Austin Jackson gives Tigers lift
JUN 19, 2012 9:49a ET
It doesn't seem a coincidence.
"He kind of gets everything started for us," said Detroit catcher Alex Avila, who is hoping to get off the DL himself this week and join Jackson in the lineup. "It's not a surprise to us that he's that important to our team."
Jackson is a speedy center fielder who is tough to replace because he covers a lot of ground and helps Detroit's corner outfielders.
"If you hit in his direction, make sure you hit it far enough to where he can't catch it -- in the shrubs," Colorado Rockies manager Jim Tracy said.
He's also a valuable leadoff hitter, getting on base regularly for sluggers Miguel Cabrera and Prince Fielder. Jackson's average is up to .323 after hitting .293 as a rookie two years ago and slumping to .249 last year. He already has seven homers -- just three from matching his career high from last year.
His numbers are up because his strikeouts are way down. He has struck out 38 times in 44 games after fanning an AL-high 170 times as a rookie and finishing second in the league with 181 in the dubious category.
"The holes aren't as large as they used to be," Tracy said. "If you make a mistake, he makes you pay for it."
Detroit manager Jim Leyland preaches patience with Jackson. He says the 25-year-old player from Denton, Texas, simply needs time to develop.
"He's still finding himself up here," Leyland said. "It just takes time."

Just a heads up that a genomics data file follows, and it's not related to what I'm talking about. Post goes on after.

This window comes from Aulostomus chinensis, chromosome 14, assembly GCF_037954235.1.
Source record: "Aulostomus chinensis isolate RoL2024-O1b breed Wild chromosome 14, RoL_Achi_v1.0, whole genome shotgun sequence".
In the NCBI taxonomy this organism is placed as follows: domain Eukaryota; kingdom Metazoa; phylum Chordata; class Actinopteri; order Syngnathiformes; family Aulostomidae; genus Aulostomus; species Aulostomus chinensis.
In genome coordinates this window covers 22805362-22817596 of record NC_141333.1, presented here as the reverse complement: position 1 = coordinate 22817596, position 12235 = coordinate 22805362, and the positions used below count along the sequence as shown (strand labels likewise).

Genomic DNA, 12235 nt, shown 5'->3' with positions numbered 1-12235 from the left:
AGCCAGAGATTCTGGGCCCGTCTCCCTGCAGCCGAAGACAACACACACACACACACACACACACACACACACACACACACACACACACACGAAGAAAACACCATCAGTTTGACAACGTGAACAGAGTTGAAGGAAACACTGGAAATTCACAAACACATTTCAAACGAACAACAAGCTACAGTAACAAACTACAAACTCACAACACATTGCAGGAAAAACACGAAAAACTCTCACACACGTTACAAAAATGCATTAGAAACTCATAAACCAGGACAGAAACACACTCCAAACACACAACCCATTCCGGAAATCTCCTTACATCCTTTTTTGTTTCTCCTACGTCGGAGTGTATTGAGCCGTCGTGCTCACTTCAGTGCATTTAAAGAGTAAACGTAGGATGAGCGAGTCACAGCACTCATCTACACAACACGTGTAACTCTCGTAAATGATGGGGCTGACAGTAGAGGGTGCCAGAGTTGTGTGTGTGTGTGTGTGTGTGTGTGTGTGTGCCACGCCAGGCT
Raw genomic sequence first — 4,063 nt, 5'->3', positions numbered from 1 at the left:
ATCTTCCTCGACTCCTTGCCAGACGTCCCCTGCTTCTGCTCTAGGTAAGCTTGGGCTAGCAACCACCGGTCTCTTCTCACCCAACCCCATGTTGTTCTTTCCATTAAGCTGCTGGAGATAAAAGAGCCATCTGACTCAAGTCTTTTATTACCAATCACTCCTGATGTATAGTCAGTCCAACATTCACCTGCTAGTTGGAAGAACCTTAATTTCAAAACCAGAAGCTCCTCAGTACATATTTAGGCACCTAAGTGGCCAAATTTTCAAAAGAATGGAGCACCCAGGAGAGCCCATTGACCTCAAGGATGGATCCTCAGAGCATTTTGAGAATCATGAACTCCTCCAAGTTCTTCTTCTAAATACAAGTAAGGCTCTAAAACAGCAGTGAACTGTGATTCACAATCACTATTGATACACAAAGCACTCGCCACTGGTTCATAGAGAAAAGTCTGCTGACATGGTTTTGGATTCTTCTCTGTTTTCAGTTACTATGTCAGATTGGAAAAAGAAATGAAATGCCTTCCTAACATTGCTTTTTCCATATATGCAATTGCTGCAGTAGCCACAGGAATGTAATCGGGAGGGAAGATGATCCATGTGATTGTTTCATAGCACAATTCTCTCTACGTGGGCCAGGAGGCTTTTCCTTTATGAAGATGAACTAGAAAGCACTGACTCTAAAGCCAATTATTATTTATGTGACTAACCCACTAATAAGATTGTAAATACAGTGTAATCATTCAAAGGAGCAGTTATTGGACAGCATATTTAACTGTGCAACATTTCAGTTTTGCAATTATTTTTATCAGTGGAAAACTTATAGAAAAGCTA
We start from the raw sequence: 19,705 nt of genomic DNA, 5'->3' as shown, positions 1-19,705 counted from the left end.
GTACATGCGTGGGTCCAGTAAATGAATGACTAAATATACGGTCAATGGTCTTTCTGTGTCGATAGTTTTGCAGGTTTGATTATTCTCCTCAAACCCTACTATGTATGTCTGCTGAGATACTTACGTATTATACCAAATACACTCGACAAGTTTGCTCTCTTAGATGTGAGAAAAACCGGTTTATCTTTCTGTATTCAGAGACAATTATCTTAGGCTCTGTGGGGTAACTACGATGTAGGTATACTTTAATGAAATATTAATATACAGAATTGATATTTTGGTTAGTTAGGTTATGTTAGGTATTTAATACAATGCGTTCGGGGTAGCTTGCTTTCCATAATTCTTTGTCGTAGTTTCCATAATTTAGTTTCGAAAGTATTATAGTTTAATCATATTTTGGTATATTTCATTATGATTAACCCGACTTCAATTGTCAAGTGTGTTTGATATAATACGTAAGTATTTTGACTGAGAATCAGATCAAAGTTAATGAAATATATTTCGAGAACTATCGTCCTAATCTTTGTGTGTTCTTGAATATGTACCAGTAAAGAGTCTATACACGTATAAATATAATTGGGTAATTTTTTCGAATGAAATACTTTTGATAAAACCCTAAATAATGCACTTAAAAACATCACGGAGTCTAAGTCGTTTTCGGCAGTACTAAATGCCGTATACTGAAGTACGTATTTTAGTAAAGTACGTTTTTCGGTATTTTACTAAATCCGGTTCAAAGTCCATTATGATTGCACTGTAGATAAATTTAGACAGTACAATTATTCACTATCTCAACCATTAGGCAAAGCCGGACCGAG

Jackson has had to grow up fast, though, playing regularly for the Tigers for a third straight season since they acquired him from the New York Yankees as part of the Curtis Granderson trade.
Last winter, Jackson decided to make an adjustment in the batter's box. He and hitting coach Lloyd McClendon agreed it was time to lose the high-leg kick at the plate.
"We both wanted to make a change," Jackson said. "It is helping me be more on time. When I was doing the high-leg kick, I wasn't consistent with my timing."
McClendon got to see the new approach before the team's caravan last winter and during spring training. He believes the altered approach has had "everything" to do with Jackson's stronger play.
"He's reaping the benefits of buying into the changes and putting in a lot of work," McClendon said.
Tigers owner Mike Ilitch put a lot of his money into his quest for a World Series title this year, signing Fielder to a $214 million, nine-year contract to replace injured designated hitter Victor Martinez.
The early returns looked good. Detroit won nine of its first 12 games, with Jackson hitting .333. Then the Tigers went 17-28 in part because Jackson strained abdominal muscles May 16 and wasn't healthy enough to play until June 9.
The Tigers are suddenly successful again, winning three straight series heading into Tuesday night's series opener at home against St. Louis.
Jackson is right in the middle of it -- leading off with hits, homers and walks and taking away hits in the field.
"I'm just trying to do whatever I can do to contribute to win," he said. "That's the main focus."